I loved my time at Camp JCA and fresh pine air still causes a warm rush of joy. The year my mother’s boyfriend died was also the year I applied to be in the teenage service program, TASC, a group of 30 elite 15 year olds who were selected via written essay, previous camp history and an oral interview to receive name embroidered jackets and complete some sort of public works project on the site of the camp. I agonized over every facet of the application process.


That year Camp JCA moved from its old location in Barton Flats to its current location in Malibu. It was determined that the new facility was more in need of teenage service and a larger group was selected, more than 50 kids I think. All of my friends and even kids who had attended the camp only once and were quite indifferent, were chosen. Every single kid who applied was selected, except me. I was number one on the waiting list. To this day I do not know exactly why. At the time I ascribed it to being fat (although I was probably only about 20 lbs. overweight then) and, unable to come up with another possible reason, I still do.


Midway into a desolate summer, Jaime Sutton telephoned me and condescended to tell me that she had an opportunity to go to Europe and was forsaking TASC and I, number one on the waiting list, would be able to attend. We built an amphitheater. It’s still there but I am unable to make out my name on the bleached out plaque. My jacket was ordered too late for my name to be embroidered on it and it was too small. I don’t remember much else about being a TASCer except that there was an evaluation session with the counselor at the end of camp and she said (I think her name was Becky) that I’d not really achieved true TASC spirit, having spent too much time reading on my cot.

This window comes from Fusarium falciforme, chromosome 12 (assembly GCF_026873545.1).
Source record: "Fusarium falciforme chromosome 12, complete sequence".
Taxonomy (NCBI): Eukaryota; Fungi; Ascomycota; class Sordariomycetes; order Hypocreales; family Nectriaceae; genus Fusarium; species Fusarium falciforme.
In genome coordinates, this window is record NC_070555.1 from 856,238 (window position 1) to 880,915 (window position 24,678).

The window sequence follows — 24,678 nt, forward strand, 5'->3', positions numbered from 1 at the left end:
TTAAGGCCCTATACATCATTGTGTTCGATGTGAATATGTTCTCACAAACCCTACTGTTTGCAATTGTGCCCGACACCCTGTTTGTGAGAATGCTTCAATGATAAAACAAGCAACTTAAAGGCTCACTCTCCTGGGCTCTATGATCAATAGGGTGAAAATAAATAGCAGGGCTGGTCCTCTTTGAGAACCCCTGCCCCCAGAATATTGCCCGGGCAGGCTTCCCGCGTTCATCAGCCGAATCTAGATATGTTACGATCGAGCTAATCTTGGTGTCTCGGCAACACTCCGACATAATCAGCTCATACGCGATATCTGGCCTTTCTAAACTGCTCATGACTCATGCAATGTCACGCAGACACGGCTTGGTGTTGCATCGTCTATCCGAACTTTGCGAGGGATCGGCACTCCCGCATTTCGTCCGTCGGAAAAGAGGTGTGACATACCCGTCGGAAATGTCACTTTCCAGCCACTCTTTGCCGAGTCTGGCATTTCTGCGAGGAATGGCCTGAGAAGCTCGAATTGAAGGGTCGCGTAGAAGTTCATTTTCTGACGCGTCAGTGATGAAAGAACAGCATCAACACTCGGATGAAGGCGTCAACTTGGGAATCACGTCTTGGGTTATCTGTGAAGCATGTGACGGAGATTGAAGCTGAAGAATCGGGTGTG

Leo attended Camp JCA in Malibu for the first time last summer. He was miserable the first week and sent home letters that writhed in agony. His later letters and the photos of him I was able to see on the camp website were much more cheerful. When we picked him up from camp he said he intended to apply for TASC, although now, a lifetime later in February, he is wavering. I’ve told him how much I loved JCA but never really much about what I was escaping from when I was there. I never told him about my own TASC experience but I will. I want him to apply (but won’t pressure) and have a great experience, for both of us. We are flawed and base and imperfect at Casamurphy but I am determined to make this home be a better home to be fifteen in than the home on Fulton Avenue was. Leslie says that to achieve this, I need to return to being fifteen on Fulton Avenue and with this, I am tapping on the door there. For Leo and for me too.

2 comments:

FionnchĂș said...

Quite an elegantly structured post. Or else I am bedazzled after reading eleven straight research papers from my Advanced (sic) Comp class with another as many to go. Your prose sparkles! Thanks for the uplift. xxx me

harry said...

I agree, your posts are getting architectual. In a good way.

If you went blind you'd have one of those cool brail watches and you'd still need to touch the raised surfaces of ten twenty six.